“A 25-year veteran of the TV animation industry recently sat down to figure out the average amount of time it takes to draw a board panel. […] an average of 20 minutes, based on a script with equal parts action and acting, and importantly, no revisions.”
It seems that, traditionally, 11 minutes of TV animation took six weeks to fully storyboard for production. Arguably, some children’s animation has generally become much more complex in each shot since the 1990s. Compare Wacky Races with Gravity Falls, for instance. But it appears that, rather than the time worked increasing due to the complexity, it’s actually decreased in the industry.
I’ve noticed that there seems to be no dedicated blog for readers seeking quality in sci-fi / fantasy / macabre / adventure comic-book series and graphic novels. I mean comics that are non-superhero, and not aimed wholly or largely at adolescents. So… there’s an opportunity there for a blogger and curator, though it won’t be me.
Since I last blogged on the topic, as a recent returnee to a certain type of comics, I’ve learned a couple of things.
Firstly, to be wary about starting comics series that haven’t concluded yet. Great intelligent sci-fi comics like Letter 44 and Descender being good examples. The reader hears about a new and intelligent series, gets six or 10 or 20 issues into it and then… is left hanging. A regular weekly series of 20-page episodes, done in that fashion, I could handle. But when each subsequent issue can take four to eight weeks or more for the makers to grind out, then this particular reader finds it: i) difficult to pick up the often quite complex plot threads again with each issue; and ii) difficult to find the same level of enjoyment as when reading along in a complete story-with-an-ending.
Secondly, I’ve also learned that the current comics industry has an annoying habit of touting a forthcoming comic as being the “conclusion” when it’s actually no such thing (Descender #11, hem hem) and it’s just a cliff-hanger ‘conclusion’ of an arbitrary run of issues that the publisher will collect as a ‘volume 1’ or ‘volume 2’ omnibus edition.
Thirdly, even when some mega-series do eventually come to a close, they can get a bit wobbly for various reasons. Such as, apparently, the otherwise excellent The Manhattan Projects. The makers can run out of ideas, loose control of complex plots, need to pay bills and so pad out the ending by a few extra un-needed issues, and/or find that the whole project’s become a drag that they’re not really interested in any more.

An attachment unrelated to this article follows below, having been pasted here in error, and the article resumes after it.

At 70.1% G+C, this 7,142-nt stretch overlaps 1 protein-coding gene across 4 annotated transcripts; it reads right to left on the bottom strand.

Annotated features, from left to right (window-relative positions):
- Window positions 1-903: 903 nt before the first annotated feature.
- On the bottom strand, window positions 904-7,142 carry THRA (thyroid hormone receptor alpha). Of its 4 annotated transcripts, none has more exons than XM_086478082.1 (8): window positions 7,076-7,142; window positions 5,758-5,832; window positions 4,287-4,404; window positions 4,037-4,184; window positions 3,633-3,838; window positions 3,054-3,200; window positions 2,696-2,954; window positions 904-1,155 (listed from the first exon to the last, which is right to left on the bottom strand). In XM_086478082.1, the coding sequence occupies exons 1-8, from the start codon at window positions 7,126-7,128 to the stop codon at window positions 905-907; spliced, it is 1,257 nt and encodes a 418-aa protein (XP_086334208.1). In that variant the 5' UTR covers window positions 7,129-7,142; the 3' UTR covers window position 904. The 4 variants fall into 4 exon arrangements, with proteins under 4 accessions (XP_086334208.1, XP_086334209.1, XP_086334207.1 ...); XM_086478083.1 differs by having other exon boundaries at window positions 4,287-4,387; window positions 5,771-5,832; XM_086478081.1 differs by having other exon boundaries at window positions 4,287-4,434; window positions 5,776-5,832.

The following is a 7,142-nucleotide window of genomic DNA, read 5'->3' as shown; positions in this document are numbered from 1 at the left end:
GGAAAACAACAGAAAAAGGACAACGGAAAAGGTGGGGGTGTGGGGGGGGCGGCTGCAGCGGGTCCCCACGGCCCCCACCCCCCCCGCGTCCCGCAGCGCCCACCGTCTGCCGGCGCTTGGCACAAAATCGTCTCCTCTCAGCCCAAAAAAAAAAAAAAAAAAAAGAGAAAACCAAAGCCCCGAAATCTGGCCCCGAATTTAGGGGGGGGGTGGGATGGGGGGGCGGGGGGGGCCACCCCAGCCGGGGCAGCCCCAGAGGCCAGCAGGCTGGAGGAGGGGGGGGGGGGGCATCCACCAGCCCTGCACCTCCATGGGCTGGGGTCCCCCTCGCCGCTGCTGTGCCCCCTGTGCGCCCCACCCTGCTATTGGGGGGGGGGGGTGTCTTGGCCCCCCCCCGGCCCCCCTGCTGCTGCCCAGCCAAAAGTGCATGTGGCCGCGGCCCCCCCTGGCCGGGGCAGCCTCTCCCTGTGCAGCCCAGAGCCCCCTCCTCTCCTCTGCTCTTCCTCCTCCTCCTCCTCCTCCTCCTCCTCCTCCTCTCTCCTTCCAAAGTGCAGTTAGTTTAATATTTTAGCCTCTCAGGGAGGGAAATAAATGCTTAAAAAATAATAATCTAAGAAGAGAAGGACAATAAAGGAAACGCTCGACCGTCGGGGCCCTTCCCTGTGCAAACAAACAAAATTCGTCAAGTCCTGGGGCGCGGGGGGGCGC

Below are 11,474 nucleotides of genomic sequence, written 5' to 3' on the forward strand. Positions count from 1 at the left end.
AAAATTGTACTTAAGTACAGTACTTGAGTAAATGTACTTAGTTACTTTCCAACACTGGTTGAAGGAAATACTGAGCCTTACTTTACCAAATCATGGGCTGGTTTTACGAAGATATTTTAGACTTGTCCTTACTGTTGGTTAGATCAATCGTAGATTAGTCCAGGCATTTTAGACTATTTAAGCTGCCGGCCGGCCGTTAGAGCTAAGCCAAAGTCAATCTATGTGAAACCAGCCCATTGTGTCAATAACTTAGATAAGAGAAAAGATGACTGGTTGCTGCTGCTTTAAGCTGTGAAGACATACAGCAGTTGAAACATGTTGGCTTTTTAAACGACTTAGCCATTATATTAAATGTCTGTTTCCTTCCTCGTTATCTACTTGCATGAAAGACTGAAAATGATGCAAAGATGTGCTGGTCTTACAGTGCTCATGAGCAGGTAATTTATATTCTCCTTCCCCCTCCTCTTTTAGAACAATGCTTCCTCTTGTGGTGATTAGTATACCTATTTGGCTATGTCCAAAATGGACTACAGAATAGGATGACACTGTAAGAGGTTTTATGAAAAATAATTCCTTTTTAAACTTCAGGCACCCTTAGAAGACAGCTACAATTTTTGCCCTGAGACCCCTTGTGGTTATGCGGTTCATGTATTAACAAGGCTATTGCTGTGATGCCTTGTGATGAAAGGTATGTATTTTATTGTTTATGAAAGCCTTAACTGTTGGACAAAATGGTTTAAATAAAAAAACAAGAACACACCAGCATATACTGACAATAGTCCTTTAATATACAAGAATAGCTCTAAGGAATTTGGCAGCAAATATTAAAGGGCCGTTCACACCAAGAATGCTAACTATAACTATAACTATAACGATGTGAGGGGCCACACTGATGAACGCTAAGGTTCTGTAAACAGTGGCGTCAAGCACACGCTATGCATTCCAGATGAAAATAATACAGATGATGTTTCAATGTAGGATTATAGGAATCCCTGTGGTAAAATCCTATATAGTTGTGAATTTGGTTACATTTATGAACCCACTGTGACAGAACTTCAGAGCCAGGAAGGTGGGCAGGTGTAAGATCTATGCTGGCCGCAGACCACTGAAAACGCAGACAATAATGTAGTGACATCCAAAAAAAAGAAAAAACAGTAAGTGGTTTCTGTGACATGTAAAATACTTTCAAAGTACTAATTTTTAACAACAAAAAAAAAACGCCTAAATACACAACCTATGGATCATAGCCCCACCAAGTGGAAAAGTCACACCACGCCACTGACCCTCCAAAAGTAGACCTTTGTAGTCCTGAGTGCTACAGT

So for those reasons I’m wary of launching into ongoing biggies like Saga or Black Science or Moore’s Providence, excellent though they’re said to be. That sentiment shouldn’t stop readers from trying some of the best episodic sci-fi out there, certainly the aforementioned Letter 44 and Descender. You just need to be aware that you’re getting into titles that are currently all very far from being finished stories.
Anyway, a few readers may like to know that I’ve added more sci-fi comics titles to the must-read queue on the tablet, since my last post:—
* Brass Sun. Steampunk / sci-fi, originally in 2000 A.D. Seems to be complete.
* Miyazaki’s Nausicaä of the Valley of the Wind, the classic graphic novel on which the famous sci-fi eco movie was based. Complete.
* Arctica. Seven issues, so far? Might not be complete yet?
* Chrononauts. Seems to be a complete mini-series, issues 1 through 4. Possibly a bit adolescent and played-for-laughs, but it must be good — as it’s been picked up by Universal to be made into a movie.
* Golden City is set on a futuristic hi-tech ocean colony and also looks interesting, though is apparently only unofficially available in English translation.
Also cued up are the Lovecraft Anthology #1 and #2, and the graphic novels of Lovecraft’s The Temple and The Case of Charles Dexter Ward. Nearly all fiction / film / fan-schlock claiming to be ‘inspired by Lovecraft’ is either dire or has only the most tenuous connection to Lovecraft. But I have some hope for these direct comic-book adaptations of the stories.
Currently on the U.S. version of Amazon, Poser Pro 2014 at less than half-price!
A quickie Poser 11 SuperFly render of an older figure, AM’s early Sabertooth tiger, to make sure it and its fur still works in the new Poser version. Single light and a “Quick Preview” render preset. A ten minute render to 2800px (CPU only) in a .PNG. Then reduced in size to make the fireflies/speckles vanish, and slightly re-lit with Photoshop (light bouncing up off snow, added shadow beneath). Background from Wikipedia.